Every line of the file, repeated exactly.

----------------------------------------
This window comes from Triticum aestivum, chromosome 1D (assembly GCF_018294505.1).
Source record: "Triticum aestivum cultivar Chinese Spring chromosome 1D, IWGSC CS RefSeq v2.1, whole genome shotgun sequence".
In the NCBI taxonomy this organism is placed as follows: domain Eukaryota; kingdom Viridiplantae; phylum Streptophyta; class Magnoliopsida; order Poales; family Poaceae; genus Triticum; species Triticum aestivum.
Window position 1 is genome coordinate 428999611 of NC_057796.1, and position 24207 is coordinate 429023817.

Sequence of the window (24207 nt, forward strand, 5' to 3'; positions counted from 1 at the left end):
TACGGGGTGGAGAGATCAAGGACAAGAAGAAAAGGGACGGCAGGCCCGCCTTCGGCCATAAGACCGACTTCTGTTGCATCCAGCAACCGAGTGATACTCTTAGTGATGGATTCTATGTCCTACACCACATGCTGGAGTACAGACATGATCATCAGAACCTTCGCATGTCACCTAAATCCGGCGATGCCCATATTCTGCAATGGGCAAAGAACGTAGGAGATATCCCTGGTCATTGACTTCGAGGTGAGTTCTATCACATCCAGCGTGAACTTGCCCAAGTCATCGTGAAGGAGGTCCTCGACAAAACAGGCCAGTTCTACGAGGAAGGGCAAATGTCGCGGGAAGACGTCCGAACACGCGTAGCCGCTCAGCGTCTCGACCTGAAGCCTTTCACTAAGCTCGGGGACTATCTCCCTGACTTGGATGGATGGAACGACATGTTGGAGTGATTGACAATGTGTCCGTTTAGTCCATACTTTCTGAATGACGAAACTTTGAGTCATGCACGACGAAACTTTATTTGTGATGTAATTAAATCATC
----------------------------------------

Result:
This window comes from Triticum aestivum, chromosome 1D (assembly GCF_018294505.1).
Source record: "Triticum aestivum cultivar Chinese Spring chromosome 1D, IWGSC CS RefSeq v2.1, whole genome shotgun sequence".
In the NCBI taxonomy this organism is placed as follows: domain Eukaryota; kingdom Viridiplantae; phylum Streptophyta; class Magnoliopsida; order Poales; family Poaceae; genus Triticum; species Triticum aestivum.
Window position 1 is genome coordinate 428999611 of NC_057796.1, and position 24207 is coordinate 429023817.

Sequence of the window (24207 nt, forward strand, 5' to 3'; positions counted from 1 at the left end):
TACGGGGTGGAGAGATCAAGGACAAGAAGAAAAGGGACGGCAGGCCCGCCTTCGGCCATAAGACCGACTTCTGTTGCATCCAGCAACCGAGTGATACTCTTAGTGATGGATTCTATGTCCTACACCACATGCTGGAGTACAGACATGATCATCAGAACCTTCGCATGTCACCTAAATCCGGCGATGCCCATATTCTGCAATGGGCAAAGAACGTAGGAGATATCCCTGGTCATTGACTTCGAGGTGAGTTCTATCACATCCAGCGTGAACTTGCCCAAGTCATCGTGAAGGAGGTCCTCGACAAAACAGGCCAGTTCTACGAGGAAGGGCAAATGTCGCGGGAAGACGTCCGAACACGCGTAGCCGCTCAGCGTCTCGACCTGAAGCCTTTCACTAAGCTCGGGGACTATCTCCCTGACTTGGATGGATGGAACGACATGTTGGAGTGATTGACAATGTGTCCGTTTAGTCCATACTTTCTGAATGACGAAACTTTGAGTCATGCACGACGAAACTTTATTTGTGATGTAATTAAATCATC